Devastation, Death, and Deficits: The Impact of ACA Repeal on Pennsylvania
The Affordable Care Act of 2010 (ACA or Obamacare) is one of the most important pieces of domestic legislation enacted since the 1960s. It has had a dramatic impact in reshaping the provision of health care in the United States at a time when health care amounts to 18% of the United States economy.
This report aims to quantify the benefits of the ACA to Pennsylvanians, in part by showing just how costly repeal of it will be.
Our key conclusions are that:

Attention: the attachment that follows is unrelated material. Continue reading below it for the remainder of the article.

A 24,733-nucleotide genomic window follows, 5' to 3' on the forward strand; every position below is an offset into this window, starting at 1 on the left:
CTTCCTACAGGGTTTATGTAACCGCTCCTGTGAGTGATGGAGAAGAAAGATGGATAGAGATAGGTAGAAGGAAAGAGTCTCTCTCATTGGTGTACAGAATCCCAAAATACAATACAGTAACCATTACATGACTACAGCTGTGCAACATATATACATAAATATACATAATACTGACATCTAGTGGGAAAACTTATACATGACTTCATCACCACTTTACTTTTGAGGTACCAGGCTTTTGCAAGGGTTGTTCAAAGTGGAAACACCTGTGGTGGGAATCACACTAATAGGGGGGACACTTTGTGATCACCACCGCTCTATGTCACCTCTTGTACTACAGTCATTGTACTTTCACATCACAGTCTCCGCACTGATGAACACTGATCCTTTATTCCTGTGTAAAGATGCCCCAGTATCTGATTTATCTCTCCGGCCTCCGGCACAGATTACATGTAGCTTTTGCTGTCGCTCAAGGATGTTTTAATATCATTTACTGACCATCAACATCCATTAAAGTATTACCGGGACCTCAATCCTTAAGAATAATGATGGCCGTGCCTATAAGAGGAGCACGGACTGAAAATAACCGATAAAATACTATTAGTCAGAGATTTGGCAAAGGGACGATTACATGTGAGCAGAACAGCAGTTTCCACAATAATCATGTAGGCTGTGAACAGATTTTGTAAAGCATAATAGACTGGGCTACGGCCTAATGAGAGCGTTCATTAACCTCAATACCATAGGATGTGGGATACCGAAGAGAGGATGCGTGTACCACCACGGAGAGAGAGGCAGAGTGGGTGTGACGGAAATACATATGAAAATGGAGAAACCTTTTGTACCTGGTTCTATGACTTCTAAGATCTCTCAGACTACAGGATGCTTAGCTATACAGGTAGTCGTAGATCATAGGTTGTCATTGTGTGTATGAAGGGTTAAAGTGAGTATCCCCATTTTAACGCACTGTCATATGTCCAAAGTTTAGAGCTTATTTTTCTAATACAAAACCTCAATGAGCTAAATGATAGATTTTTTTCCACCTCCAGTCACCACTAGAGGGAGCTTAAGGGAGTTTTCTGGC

- Repeal of key parts of the ACA—Medicaid expansion and the tax credit subsidies for insurance on the health care exchanges—would cause more than 1.1 million Pennsylvanians to lose the health insurance they receive through these programs. An additional 3,425 premature deaths will occur each year as a result.
- Hospitals and other healthcare providers will see their revenues decline substantially. Some hospitals and physician practices, especially in urban centers and rural areas, may not survive.
- Repeal of the ACA will cost over 137,000 Pennsylvanians their jobs, reduce the state’s gross domestic product (GDP) by over $75 billion, and cut state and local tax revenues by $2.4 billion over a five-year period.
- Repeal of the ACA will add over $1 billion to the state’s structural deficit.
We do not make any projections based on any replacement of the ACA by another proposal because we now little or nothing about what such a proposal would look like.